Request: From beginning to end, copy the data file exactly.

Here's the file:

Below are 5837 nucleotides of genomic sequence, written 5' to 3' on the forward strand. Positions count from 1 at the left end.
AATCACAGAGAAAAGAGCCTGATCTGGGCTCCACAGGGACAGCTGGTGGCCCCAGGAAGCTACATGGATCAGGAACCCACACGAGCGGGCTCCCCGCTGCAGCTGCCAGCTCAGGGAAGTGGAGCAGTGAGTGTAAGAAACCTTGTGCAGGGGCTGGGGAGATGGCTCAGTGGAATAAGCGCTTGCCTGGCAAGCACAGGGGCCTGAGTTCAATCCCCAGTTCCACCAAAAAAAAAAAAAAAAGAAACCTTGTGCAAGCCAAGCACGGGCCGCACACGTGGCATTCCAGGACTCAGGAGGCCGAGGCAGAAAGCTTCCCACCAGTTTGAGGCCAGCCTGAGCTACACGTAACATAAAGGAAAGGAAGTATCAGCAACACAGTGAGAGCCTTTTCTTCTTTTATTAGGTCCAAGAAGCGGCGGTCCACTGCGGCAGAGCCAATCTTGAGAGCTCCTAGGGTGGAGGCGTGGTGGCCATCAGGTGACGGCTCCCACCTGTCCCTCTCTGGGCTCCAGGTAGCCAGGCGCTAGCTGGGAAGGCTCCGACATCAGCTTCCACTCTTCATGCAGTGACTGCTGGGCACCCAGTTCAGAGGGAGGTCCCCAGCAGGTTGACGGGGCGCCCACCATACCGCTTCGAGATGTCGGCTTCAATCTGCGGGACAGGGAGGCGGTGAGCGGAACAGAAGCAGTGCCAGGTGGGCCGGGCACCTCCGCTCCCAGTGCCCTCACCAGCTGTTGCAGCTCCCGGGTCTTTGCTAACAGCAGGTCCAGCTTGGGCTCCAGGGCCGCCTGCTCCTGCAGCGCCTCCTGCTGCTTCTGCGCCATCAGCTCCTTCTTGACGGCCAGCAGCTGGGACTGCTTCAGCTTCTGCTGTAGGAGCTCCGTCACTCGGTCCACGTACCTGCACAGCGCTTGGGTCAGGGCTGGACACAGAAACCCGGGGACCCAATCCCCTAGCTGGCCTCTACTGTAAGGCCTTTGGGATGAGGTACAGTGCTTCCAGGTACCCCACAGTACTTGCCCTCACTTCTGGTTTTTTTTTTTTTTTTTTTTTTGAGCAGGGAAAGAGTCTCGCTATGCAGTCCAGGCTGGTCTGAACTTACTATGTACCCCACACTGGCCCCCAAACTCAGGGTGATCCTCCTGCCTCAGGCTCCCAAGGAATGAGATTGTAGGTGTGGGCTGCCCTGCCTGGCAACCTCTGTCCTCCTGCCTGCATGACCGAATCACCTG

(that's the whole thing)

Below are 5837 nucleotides of genomic sequence, written 5' to 3' on the forward strand. Positions count from 1 at the left end.
AATCACAGAGAAAAGAGCCTGATCTGGGCTCCACAGGGACAGCTGGTGGCCCCAGGAAGCTACATGGATCAGGAACCCACACGAGCGGGCTCCCCGCTGCAGCTGCCAGCTCAGGGAAGTGGAGCAGTGAGTGTAAGAAACCTTGTGCAGGGGCTGGGGAGATGGCTCAGTGGAATAAGCGCTTGCCTGGCAAGCACAGGGGCCTGAGTTCAATCCCCAGTTCCACCAAAAAAAAAAAAAAAAGAAACCTTGTGCAAGCCAAGCACGGGCCGCACACGTGGCATTCCAGGACTCAGGAGGCCGAGGCAGAAAGCTTCCCACCAGTTTGAGGCCAGCCTGAGCTACACGTAACATAAAGGAAAGGAAGTATCAGCAACACAGTGAGAGCCTTTTCTTCTTTTATTAGGTCCAAGAAGCGGCGGTCCACTGCGGCAGAGCCAATCTTGAGAGCTCCTAGGGTGGAGGCGTGGTGGCCATCAGGTGACGGCTCCCACCTGTCCCTCTCTGGGCTCCAGGTAGCCAGGCGCTAGCTGGGAAGGCTCCGACATCAGCTTCCACTCTTCATGCAGTGACTGCTGGGCACCCAGTTCAGAGGGAGGTCCCCAGCAGGTTGACGGGGCGCCCACCATACCGCTTCGAGATGTCGGCTTCAATCTGCGGGACAGGGAGGCGGTGAGCGGAACAGAAGCAGTGCCAGGTGGGCCGGGCACCTCCGCTCCCAGTGCCCTCACCAGCTGTTGCAGCTCCCGGGTCTTTGCTAACAGCAGGTCCAGCTTGGGCTCCAGGGCCGCCTGCTCCTGCAGCGCCTCCTGCTGCTTCTGCGCCATCAGCTCCTTCTTGACGGCCAGCAGCTGGGACTGCTTCAGCTTCTGCTGTAGGAGCTCCGTCACTCGGTCCACGTACCTGCACAGCGCTTGGGTCAGGGCTGGACACAGAAACCCGGGGACCCAATCCCCTAGCTGGCCTCTACTGTAAGGCCTTTGGGATGAGGTACAGTGCTTCCAGGTACCCCACAGTACTTGCCCTCACTTCTGGTTTTTTTTTTTTTTTTTTTTTTGAGCAGGGAAAGAGTCTCGCTATGCAGTCCAGGCTGGTCTGAACTTACTATGTACCCCACACTGGCCCCCAAACTCAGGGTGATCCTCCTGCCTCAGGCTCCCAAGGAATGAGATTGTAGGTGTGGGCTGCCCTGCCTGGCAACCTCTGTCCTCCTGCCTGCATGACCGAATCACCTG